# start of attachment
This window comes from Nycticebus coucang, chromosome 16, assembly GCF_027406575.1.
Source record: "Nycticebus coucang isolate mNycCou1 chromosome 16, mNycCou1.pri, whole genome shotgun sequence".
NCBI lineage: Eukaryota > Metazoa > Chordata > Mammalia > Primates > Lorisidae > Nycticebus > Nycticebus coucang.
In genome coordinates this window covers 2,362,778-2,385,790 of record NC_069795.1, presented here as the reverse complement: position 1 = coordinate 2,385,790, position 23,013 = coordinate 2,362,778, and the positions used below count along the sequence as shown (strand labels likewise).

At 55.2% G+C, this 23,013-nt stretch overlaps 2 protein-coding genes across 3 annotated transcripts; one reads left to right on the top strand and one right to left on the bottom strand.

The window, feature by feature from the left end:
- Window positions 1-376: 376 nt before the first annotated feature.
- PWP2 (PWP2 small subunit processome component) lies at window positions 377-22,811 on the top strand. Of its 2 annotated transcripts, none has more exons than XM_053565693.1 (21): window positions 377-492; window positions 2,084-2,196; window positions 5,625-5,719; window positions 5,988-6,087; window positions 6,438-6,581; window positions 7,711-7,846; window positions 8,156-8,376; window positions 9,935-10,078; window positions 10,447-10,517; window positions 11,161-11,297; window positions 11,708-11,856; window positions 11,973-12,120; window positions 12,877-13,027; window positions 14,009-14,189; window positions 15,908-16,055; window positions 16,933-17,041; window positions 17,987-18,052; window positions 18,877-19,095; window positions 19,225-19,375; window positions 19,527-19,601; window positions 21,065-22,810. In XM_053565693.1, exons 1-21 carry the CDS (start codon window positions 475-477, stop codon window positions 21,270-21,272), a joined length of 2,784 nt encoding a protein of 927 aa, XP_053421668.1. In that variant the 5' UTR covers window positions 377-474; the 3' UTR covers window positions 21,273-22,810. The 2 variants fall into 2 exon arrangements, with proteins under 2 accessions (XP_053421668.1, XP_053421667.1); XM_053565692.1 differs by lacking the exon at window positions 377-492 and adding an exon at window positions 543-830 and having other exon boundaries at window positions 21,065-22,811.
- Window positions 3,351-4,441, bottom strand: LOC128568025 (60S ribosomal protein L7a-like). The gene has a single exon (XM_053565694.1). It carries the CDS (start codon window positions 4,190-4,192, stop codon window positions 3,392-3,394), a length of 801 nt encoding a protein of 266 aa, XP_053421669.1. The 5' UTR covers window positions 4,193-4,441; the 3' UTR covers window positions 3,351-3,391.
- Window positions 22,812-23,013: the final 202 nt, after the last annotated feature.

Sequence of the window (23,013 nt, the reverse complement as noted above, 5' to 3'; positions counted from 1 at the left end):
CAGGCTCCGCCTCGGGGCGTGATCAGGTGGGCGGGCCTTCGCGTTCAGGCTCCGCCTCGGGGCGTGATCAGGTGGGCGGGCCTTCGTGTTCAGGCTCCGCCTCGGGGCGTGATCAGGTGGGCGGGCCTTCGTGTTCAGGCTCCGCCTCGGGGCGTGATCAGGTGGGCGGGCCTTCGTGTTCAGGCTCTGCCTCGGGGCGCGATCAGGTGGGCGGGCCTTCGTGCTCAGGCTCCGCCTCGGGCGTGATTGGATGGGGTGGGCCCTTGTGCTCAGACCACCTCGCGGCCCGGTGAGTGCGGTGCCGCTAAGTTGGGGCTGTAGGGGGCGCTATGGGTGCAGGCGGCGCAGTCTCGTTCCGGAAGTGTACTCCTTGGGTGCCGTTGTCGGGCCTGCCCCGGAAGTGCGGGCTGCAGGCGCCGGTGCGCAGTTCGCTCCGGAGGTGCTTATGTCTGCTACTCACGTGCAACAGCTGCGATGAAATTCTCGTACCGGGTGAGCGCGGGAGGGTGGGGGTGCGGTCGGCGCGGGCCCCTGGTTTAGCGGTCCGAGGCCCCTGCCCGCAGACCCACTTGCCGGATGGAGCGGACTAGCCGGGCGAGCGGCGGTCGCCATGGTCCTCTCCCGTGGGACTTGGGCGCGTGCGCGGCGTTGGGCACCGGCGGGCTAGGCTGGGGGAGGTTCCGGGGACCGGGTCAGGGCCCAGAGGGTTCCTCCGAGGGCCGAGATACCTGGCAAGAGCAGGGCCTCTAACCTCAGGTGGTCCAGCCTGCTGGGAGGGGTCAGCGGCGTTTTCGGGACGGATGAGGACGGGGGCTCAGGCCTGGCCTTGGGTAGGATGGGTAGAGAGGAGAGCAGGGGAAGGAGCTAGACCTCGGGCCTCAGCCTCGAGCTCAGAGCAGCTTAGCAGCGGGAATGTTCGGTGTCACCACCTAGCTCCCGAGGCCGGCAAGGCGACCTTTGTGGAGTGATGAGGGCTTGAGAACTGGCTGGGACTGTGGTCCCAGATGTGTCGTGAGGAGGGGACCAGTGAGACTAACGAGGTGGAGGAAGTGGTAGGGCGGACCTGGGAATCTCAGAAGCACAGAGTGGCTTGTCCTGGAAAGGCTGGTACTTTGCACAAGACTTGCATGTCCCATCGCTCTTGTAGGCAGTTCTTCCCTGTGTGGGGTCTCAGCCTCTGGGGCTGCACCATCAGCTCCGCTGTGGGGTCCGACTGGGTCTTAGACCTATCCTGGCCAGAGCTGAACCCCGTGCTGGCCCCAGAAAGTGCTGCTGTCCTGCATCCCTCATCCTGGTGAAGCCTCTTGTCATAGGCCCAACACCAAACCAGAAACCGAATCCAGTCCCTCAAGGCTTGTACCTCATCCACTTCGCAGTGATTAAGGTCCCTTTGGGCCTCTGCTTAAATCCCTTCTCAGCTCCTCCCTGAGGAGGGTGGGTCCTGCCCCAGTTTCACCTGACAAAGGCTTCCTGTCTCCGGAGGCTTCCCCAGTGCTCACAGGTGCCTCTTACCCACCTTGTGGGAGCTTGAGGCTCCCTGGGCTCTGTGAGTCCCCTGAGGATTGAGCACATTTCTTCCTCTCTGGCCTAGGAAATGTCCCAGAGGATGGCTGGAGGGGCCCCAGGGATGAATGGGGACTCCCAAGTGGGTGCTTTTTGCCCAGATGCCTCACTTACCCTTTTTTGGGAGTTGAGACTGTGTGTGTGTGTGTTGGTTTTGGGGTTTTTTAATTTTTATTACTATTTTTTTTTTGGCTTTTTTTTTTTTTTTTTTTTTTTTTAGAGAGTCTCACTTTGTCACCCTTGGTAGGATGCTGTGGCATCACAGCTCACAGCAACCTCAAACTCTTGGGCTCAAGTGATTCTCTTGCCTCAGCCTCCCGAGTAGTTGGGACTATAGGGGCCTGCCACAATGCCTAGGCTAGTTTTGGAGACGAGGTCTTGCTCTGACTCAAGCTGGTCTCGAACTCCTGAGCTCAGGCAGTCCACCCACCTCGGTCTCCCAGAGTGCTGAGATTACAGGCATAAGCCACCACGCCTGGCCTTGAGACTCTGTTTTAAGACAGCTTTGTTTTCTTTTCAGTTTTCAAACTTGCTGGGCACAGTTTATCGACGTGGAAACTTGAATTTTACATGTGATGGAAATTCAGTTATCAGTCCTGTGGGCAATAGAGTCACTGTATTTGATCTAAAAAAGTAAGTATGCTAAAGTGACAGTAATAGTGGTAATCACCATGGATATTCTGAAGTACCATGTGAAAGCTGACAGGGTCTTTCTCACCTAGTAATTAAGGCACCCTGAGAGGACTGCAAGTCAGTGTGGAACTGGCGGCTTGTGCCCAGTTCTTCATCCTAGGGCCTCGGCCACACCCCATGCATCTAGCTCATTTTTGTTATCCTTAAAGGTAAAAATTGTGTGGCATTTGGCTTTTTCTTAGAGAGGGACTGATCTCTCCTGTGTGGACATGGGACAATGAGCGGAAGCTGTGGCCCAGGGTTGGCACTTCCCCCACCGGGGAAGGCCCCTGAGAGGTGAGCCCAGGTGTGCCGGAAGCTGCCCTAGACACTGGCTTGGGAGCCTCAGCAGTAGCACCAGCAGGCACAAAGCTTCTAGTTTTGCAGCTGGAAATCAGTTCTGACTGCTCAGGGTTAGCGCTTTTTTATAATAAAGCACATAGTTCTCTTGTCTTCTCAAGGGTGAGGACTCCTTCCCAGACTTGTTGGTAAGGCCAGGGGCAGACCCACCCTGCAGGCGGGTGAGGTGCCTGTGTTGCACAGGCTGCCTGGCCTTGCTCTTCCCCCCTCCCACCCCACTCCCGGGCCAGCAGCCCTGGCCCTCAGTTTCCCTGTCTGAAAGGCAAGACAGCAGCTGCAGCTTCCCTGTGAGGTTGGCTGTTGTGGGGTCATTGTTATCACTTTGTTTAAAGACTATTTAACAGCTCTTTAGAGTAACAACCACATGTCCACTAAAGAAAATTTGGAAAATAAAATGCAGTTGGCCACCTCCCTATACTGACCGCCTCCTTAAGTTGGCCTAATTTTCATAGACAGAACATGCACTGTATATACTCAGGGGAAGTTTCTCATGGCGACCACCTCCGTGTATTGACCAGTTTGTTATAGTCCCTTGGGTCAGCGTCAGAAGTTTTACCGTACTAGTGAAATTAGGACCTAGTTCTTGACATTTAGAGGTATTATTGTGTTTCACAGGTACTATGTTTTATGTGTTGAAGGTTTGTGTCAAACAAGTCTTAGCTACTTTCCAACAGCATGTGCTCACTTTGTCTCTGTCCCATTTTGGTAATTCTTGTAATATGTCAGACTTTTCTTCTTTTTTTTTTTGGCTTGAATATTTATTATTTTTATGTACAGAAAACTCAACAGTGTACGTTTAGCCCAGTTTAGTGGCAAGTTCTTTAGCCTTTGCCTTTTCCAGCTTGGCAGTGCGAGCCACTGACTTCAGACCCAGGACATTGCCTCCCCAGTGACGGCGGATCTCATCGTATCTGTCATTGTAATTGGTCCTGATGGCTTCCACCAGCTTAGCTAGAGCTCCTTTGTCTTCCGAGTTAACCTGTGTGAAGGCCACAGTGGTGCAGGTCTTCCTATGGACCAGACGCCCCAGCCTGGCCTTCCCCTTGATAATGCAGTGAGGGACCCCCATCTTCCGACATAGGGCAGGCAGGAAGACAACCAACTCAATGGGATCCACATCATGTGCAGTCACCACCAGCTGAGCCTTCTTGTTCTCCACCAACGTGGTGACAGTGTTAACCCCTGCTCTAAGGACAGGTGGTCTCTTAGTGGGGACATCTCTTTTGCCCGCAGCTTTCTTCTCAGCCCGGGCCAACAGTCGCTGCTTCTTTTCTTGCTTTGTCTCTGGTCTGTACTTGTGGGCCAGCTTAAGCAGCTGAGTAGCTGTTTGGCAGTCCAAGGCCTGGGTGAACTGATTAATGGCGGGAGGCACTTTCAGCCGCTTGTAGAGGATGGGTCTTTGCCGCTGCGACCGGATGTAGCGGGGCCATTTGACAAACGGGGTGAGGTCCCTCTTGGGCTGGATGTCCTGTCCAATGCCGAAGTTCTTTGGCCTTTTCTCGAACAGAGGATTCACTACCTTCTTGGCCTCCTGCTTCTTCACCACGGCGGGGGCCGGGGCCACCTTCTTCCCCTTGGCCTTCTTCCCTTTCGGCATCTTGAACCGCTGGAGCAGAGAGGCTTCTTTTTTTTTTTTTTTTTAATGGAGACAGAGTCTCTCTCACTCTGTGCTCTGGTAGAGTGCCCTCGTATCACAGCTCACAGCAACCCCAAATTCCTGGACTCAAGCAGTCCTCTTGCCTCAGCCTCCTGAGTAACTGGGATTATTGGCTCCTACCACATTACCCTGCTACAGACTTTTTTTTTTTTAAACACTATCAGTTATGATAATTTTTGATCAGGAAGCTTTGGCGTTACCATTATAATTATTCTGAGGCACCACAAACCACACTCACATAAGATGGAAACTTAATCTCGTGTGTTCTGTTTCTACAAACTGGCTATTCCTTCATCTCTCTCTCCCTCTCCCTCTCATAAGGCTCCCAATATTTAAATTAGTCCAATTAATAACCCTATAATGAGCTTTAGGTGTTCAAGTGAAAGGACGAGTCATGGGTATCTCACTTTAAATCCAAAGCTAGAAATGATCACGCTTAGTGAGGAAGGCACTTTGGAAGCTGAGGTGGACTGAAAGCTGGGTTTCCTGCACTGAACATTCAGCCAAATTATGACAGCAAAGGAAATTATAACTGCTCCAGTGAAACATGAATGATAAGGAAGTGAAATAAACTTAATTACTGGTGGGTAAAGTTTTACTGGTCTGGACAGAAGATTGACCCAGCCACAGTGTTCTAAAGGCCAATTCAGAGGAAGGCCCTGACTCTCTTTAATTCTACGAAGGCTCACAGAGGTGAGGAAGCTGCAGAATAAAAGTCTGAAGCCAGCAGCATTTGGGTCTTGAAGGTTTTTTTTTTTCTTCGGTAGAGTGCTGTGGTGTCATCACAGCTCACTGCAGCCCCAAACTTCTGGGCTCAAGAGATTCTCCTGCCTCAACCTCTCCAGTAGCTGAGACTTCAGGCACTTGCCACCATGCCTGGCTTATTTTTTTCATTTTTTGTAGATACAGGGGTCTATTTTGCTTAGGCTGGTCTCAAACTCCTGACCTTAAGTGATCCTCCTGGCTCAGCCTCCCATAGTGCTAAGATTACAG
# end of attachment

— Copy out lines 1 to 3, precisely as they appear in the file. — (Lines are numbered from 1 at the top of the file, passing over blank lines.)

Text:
This window comes from Nycticebus coucang, chromosome 16, assembly GCF_027406575.1.
Source record: "Nycticebus coucang isolate mNycCou1 chromosome 16, mNycCou1.pri, whole genome shotgun sequence".
NCBI lineage: Eukaryota > Metazoa > Chordata > Mammalia > Primates > Lorisidae > Nycticebus > Nycticebus coucang.